ST. PAUL—Competing bankruptcy payment plans drawn up by the Archdiocese of St. Paul and Minneapolis and victims of clerical sexual abuse will go to the victims as well as parishes, vendors and other creditors for a vote. Judge Robert Kressel, presiding over the archdiocese’s case in U.S. Bankruptcy Court in Minnesota, ordered lawyers on both sides Thursday to start preparing documents and ballots that will be sent to creditors in the case, including hundreds of survivors of clergy sexual abuse. The vote is expected early next year.
The archdiocese plan calls for a proposed trust fund for claimants of about $150 million, the bulk of which will come from settlements with insurance carrier groups. The archdiocese would also contribute about $14 million in direct cash and other assets from the church to the trust fund, and $500,000 for a counseling fund for victims of sexual abuse.
The competing plan developed by the survivors’ committee calls for the archdiocese to pay about $80 million of its own money or money it would raise through borrowing. The plan developed by lawyers for about 450 victims also would allow the victims to pursue claims against the insurance companies which survivors’ lawyers believe will exceed the amount being offered in the archdiocese plan. The victims’ plan also would allow the survivors to continue to seek claims in lawsuits against individual parishes.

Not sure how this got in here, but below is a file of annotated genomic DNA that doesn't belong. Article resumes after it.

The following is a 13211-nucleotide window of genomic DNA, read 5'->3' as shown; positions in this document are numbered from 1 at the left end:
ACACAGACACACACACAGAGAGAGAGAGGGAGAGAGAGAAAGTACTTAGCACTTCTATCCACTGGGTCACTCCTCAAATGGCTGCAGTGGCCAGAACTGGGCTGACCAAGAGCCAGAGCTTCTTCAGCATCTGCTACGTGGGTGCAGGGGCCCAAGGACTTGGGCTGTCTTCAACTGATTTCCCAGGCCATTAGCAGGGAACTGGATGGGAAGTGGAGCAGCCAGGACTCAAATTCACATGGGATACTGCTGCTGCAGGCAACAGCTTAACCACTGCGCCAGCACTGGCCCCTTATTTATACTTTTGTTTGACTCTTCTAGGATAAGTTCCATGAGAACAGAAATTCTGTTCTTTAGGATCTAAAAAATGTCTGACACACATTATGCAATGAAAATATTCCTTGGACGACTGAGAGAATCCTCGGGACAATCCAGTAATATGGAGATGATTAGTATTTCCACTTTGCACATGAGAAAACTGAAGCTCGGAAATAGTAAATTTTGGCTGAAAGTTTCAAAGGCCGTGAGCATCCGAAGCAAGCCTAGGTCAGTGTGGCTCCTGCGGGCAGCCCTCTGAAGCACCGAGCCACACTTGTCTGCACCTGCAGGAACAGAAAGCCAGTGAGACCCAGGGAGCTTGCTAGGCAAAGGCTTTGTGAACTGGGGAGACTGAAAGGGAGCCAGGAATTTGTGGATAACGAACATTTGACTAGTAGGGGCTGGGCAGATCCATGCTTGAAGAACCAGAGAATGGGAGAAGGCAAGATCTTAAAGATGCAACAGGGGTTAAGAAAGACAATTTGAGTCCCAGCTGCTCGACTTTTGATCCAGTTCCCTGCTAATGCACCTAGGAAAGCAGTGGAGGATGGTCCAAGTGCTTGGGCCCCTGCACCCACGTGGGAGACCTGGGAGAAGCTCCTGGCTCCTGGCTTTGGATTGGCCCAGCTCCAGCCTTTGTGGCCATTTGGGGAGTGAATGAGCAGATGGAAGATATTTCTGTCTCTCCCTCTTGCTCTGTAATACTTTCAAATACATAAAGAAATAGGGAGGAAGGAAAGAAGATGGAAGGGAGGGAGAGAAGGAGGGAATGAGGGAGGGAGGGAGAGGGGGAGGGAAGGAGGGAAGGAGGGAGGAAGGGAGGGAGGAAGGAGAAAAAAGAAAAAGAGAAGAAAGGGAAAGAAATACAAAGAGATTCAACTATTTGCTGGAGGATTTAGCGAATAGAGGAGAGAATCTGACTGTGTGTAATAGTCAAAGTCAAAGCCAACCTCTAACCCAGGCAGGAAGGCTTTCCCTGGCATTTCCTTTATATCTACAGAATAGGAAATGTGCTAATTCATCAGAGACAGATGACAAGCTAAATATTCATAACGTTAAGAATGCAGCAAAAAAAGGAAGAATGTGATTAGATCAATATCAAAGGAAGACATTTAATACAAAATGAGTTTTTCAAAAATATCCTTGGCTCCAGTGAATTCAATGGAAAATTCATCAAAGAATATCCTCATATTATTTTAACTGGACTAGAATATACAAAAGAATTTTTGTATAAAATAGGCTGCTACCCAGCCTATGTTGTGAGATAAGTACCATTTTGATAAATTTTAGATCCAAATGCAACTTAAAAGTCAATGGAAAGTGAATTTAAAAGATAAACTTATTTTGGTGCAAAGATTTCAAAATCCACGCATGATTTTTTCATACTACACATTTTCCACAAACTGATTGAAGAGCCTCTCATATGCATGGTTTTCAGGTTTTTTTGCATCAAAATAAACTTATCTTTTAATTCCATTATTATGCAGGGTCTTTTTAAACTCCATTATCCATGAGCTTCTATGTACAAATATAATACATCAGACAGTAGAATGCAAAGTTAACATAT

In a Thursday hearing before Kressel, the lawyers on both sides sparred on which plan was more electable by creditors.
Richard Anderson, a lawyer for the archdiocese, said the plan proposed by the survivors’ committee includes requirements on the archdiocese that would control church governance in ways that could violate constitutional protections. He also said the survivors’ plan painted an unrealistic picture of how much the archdiocese could raise to pay creditors through borrowing or fundraising.
Kressel, however, said he wanted descriptions of both plans developed by the attorneys to be sent to the creditors followed by ballots that would give the creditors the option to approve one or none of the plans. A voter would also be able to approve of both plans but indicate which plan that voter preferred, Kressel said.
The language of the descriptions will be discussed again in court Jan. 12.
Mike Finnegan, a lawyer for the abuse survivors, said he expected voting to happen early next year. But any plan approved by voters would still need to be confirmed by the court before it went into effect.